. Center of hinge pin should fall within
machined, these hinges have a pleasing heft (even when tiny) and don't rattle around like stamped or pressed butt hinges, which are made by wrapping sheet brass around a pin. Like a lot of old-fashioned things, extruded brass hinges can be hard to find. Most hardware stores carry only stamped or pressed brass butt hinges. You can get them by mail order from any of the sources mentioned. (See Sources.)
How many hinges? For most boxes, chests and cabinet doors, two hinges are enough. However, a third hinge in the middle can pull a slightly bowed lid or door into position or give added support to an especially heavy lid. I place hinges at least their own length from the ends of a lid or door, but appearance determines placement as much as anything does. The techniques I mention in this article apply to boxes, doors, and chests, but from now on. I will only refer to boxes.
What size? Hinges come in a variety of combinations of length and width. Most catalogs specify by length and open width, in that order. I like to house the hinge in a stopped mortise and to have the knuckle protrude outside the box as little as possible, while still permitting the lid to open fully. To accomplish this, the open width should be equal to or slightly less than twice the thickness of the box side. For a given hinge width, there are often several different lengths available. Longer hinges provide more support, but I frequently select a shorter hinge because it looks better.
Plane the lid and box so there are no gaps between them. Set a marking gauge for the width of the mortise and one for its depth. (Two gauges allow you to do the whole job without resetting.) I set both gauges just shy of the pin's centerline. Wider than this, and the lid won't open completely; narrower, and the protruding knuckle will look bad. Deeper, the lid won't shut; shallower, the gap will be unsightly. The centerline of the hinge pin should fall within the shaded quadrant shown in the drawing above. If it falls below, the lid won't shut. If it falls to the left, the lid won't open completely.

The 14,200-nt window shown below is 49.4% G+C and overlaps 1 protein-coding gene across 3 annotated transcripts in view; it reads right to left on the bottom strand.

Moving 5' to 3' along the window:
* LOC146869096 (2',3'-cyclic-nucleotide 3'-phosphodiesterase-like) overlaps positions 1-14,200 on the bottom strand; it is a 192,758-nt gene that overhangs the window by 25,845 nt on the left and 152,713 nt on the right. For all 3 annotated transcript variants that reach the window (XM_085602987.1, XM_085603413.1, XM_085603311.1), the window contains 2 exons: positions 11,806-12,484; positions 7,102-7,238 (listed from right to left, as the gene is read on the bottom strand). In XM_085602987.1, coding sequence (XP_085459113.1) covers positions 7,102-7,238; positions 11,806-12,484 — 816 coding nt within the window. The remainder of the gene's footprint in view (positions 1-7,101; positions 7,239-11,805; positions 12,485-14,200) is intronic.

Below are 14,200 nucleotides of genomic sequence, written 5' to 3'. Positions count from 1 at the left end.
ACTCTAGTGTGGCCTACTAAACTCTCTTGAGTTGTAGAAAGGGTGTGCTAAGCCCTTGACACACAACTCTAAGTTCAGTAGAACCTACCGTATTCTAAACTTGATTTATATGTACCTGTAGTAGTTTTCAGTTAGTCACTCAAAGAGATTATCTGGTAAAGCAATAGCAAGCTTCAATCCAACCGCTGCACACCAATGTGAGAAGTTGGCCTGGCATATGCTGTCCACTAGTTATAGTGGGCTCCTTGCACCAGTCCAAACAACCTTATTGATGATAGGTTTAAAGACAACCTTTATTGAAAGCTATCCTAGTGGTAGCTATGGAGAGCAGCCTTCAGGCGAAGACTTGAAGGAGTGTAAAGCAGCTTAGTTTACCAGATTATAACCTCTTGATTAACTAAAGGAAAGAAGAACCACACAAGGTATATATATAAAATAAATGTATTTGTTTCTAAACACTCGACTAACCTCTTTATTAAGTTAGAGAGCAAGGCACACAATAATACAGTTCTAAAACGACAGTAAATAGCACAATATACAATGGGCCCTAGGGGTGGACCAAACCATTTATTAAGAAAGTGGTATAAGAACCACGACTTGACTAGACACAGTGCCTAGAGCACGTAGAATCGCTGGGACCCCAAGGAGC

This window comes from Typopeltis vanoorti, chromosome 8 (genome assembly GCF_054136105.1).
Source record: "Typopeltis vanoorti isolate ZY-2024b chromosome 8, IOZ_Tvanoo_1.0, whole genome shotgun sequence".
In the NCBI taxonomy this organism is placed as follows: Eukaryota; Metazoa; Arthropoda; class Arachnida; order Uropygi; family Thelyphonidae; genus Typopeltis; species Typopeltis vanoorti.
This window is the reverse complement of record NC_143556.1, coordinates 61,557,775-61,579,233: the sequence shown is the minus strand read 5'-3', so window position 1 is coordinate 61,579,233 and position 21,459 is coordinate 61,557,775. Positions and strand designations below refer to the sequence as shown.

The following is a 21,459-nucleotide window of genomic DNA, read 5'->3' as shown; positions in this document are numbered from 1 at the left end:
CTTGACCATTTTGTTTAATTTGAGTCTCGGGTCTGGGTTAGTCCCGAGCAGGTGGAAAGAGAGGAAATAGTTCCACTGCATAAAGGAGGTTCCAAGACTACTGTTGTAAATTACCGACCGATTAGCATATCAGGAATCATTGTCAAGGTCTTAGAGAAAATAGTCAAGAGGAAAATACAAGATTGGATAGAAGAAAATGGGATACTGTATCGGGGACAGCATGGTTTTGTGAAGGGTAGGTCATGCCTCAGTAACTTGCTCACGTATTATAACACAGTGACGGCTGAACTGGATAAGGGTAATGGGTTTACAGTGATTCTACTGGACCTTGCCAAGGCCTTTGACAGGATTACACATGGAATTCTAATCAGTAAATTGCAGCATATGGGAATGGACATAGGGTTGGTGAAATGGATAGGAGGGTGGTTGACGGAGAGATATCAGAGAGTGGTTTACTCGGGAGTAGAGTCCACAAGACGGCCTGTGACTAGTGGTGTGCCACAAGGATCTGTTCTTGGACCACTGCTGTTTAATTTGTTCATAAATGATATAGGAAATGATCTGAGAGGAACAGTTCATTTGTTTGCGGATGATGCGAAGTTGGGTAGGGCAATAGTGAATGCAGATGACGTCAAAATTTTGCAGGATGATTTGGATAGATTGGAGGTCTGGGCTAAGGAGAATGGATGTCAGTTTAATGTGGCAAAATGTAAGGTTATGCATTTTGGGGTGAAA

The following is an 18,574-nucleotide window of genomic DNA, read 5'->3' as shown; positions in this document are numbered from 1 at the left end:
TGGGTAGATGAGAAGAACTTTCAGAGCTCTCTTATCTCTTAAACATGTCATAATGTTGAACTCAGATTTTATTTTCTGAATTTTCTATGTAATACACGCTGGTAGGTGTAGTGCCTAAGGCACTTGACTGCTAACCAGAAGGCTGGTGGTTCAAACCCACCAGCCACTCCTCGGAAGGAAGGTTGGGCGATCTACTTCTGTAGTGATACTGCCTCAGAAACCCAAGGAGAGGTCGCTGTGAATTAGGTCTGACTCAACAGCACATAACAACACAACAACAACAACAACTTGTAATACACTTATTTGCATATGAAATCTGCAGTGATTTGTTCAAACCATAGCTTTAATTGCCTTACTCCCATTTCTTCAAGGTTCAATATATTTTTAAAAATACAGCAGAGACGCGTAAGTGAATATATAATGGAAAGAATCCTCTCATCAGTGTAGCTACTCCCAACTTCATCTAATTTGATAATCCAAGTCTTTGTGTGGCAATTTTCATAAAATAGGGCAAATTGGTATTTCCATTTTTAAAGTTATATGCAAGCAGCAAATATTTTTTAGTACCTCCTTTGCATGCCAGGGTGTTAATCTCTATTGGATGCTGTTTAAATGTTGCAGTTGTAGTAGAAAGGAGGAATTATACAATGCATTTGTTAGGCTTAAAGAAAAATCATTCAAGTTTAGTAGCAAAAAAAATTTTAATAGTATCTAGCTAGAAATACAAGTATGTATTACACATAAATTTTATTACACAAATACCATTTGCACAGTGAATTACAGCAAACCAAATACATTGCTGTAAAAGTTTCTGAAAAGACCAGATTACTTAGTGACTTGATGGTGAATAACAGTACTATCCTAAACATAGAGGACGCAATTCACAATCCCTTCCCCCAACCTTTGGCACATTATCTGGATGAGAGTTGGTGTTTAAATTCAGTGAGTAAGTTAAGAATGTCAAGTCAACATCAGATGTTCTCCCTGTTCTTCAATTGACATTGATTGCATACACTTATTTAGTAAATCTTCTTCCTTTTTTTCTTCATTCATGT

You can start with either the lid or the box. Make light pencil marks indicating the hinge positions, then scribe the mortise width and depth between them with the marking gauge. Align the edge of the hinge with the width mark, and scribe against the ends of the leaf with a thin, sharp knife. (I use a chip-carving knife.) The ends of hinges are seldom milled perfectly square to their edges, so I mark the leaves and mortises with numbers to keep them matched correctly.
Deepen the scribe marks with a sharp chisel, then score the waste to the approximate depth of the mortise. The mortise tapers from the knuckle to the edge of the leaf, as shown in Fig. 1, so I angle the chisel accordingly. Chopping both across, then with the grain makes the waste easier to remove. I stav about '/« in. away from the scribe marks at this stage.
Pare the waste away with a wide, sharp chisel. Start the final cuts bv nestling the chisel's edge in the scribe mark for the depth. Trim to the knife and scribe lines, then check the fit with the appropriate hinge leaf. Make the final cuts along the inside edge carefully to avoid splitting off the remaining thin piece.
With the hinge in place, use an awl to mark the screw holes. Take some care positioning the holes, particularly in open-grain wood, such as oak. I fudge slightly toward the inside of the box, so the screw will pull the hinge tight to the leaf edge of the mortise. (See Fig. 1.) Bore the pilot holes, then screw the hinge down.(Attach three-hole hinges with only the center screw—the hinge will be on and off several times be-
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